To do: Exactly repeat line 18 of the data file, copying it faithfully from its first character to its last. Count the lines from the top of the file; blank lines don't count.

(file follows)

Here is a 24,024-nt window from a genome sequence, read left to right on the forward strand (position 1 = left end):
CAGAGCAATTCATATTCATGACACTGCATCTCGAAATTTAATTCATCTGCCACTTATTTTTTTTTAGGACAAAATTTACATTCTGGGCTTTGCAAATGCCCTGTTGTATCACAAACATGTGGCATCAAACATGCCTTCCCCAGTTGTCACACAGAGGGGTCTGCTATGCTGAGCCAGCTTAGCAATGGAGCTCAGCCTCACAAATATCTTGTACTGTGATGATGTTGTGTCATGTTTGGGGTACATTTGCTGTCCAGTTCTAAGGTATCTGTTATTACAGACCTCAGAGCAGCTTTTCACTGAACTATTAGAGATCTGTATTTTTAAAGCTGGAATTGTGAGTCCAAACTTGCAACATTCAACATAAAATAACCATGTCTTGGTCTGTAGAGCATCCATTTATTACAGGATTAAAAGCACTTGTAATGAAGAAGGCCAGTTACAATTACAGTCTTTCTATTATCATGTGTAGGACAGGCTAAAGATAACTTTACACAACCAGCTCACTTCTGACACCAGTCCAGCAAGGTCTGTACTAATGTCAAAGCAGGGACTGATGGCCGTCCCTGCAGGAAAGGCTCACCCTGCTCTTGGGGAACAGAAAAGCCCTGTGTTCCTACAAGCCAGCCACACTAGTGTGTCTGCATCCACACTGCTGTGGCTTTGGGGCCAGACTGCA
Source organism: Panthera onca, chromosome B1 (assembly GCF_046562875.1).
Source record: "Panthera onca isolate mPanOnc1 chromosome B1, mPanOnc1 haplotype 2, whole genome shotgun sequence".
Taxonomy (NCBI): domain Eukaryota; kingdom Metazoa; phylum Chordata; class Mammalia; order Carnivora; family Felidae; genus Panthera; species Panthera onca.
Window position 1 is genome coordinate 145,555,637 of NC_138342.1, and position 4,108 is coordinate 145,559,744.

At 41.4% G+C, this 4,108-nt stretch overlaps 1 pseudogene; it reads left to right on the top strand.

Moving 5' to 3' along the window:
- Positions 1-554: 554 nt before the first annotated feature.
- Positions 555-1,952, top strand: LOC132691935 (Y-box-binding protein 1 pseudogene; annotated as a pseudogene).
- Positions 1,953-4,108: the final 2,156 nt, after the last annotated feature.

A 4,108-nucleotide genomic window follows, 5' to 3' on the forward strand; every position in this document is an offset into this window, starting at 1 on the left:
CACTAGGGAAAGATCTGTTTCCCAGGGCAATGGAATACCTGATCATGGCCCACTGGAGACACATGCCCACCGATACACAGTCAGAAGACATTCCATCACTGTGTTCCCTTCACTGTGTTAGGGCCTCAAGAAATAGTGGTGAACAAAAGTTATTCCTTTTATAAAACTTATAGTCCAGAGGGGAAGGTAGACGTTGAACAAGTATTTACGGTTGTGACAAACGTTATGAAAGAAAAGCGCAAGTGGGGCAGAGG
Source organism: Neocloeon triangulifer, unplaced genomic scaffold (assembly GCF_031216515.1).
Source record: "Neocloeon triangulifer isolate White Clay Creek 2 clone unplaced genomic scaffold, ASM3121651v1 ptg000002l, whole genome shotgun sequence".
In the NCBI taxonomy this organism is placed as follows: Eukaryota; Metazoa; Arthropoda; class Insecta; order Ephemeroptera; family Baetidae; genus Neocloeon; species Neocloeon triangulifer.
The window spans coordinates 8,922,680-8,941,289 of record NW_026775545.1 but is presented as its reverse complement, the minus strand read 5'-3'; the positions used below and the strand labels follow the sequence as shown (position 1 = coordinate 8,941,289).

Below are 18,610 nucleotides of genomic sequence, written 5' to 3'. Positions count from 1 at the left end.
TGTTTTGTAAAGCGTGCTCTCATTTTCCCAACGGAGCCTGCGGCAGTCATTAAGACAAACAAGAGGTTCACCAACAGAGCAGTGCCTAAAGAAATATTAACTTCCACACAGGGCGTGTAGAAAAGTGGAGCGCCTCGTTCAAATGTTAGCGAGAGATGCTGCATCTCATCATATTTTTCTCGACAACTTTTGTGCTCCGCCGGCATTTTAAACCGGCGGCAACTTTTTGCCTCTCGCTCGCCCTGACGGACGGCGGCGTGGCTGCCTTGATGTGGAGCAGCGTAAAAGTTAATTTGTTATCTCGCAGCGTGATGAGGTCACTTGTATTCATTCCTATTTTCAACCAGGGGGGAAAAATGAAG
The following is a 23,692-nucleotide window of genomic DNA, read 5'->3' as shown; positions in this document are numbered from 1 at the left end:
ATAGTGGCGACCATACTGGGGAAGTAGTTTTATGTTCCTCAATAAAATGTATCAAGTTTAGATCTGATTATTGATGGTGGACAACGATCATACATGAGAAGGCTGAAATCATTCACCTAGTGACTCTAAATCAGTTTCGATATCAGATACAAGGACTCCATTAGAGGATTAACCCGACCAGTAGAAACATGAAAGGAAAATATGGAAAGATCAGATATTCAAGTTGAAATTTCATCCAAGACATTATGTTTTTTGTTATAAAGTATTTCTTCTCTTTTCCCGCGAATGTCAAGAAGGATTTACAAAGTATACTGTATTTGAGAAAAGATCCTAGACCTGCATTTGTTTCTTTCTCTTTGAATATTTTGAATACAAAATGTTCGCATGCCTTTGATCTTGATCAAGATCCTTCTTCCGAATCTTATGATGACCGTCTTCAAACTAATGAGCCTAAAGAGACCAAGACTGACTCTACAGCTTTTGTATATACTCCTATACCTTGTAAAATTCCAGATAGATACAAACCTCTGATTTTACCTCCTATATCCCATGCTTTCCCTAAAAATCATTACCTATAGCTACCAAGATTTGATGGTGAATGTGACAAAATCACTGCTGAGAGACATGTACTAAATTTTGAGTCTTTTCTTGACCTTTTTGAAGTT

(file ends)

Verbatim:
Below are 18,610 nucleotides of genomic sequence, written 5' to 3'. Positions count from 1 at the left end.